All Saints Day

November 2, 2008

The kids and I spent the past two afternoons visiting cemeteries with my Aunt Carol. In recognition of All Saints Day, we brought flowers to family gravesites in St. Martinville, New Iberia, and Loreauville. Aunt Carol shared family stories; I started to finally get a better idea of the family connections; and the kids enjoyed the adventure of exploring the cemeteries. As a child I have very vivid memories of exploring cemeteries. Looking at the names, the dates, the different markers. Meandering between the raised tombs. It never felt like a scary place to me and perhaps that is because of my Cajun Catholic heritage. Death and life, family and tradition, culture and history mixed together into the way things are done. Families gathering at grave sites each year to paint, clean, and leave fresh flowers. It's not only a sign of respect but also a way for families to stay connected to the past and the present. And this year death has been a very real part of our lives. I spent some time at my dad's grave site last week. I was the only one there. A small country cemetery surrounded by woods and empty rice fields. Despite heavy tears, I felt strangely comforted being there. I am so glad we have a special place for my dad. Rituals and sacred spots are important. The kids and I discovered a book this summer that illustrates this point. "A Pig for Amarillo" follows the story of a Guatemalan boy and the loss of his beloved pig. A moving and beautifully illustrated tale that ends with a special kite flying ritual on All Saint's Day. A good book about loss, ritual, and remembering. I also enjoyed Karen's account of All Saint's Day in Italy.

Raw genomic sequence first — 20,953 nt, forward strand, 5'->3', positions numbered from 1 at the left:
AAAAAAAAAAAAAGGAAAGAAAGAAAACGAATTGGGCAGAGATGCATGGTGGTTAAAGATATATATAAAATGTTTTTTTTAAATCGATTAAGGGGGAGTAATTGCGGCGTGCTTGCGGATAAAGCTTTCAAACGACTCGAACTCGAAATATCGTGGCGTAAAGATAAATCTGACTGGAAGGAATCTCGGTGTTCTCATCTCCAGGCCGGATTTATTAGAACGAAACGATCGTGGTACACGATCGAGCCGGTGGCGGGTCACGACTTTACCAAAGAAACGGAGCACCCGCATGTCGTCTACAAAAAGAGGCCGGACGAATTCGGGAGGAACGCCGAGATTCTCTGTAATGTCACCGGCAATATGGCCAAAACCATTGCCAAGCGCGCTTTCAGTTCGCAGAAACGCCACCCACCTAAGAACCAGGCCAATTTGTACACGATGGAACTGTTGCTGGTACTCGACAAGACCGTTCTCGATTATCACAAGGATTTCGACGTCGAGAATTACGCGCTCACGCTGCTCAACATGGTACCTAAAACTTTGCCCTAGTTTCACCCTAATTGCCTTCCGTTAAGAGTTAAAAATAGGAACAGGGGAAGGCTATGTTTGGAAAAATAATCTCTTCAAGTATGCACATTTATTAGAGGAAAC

Kellie said...

I love that this day has such meaning for you. It inspires me to make it more than just the day after Halloween. Thanks for sharing.

South of Rome said...

Some how I missed this post until today! LA cemeteries are some of the most interesting in the world. I used to love watching funerals in NOLA. Such a strange mix of celebration and heart break.

holly said...

I love the idea of this holiday, how it connects it with death/life/celebration. I think it was a Barbara Kingsolver book, Animal Dreams, where I was especially moved by the context of that All Saints Day. (maybe add that book to your "slump list") : )

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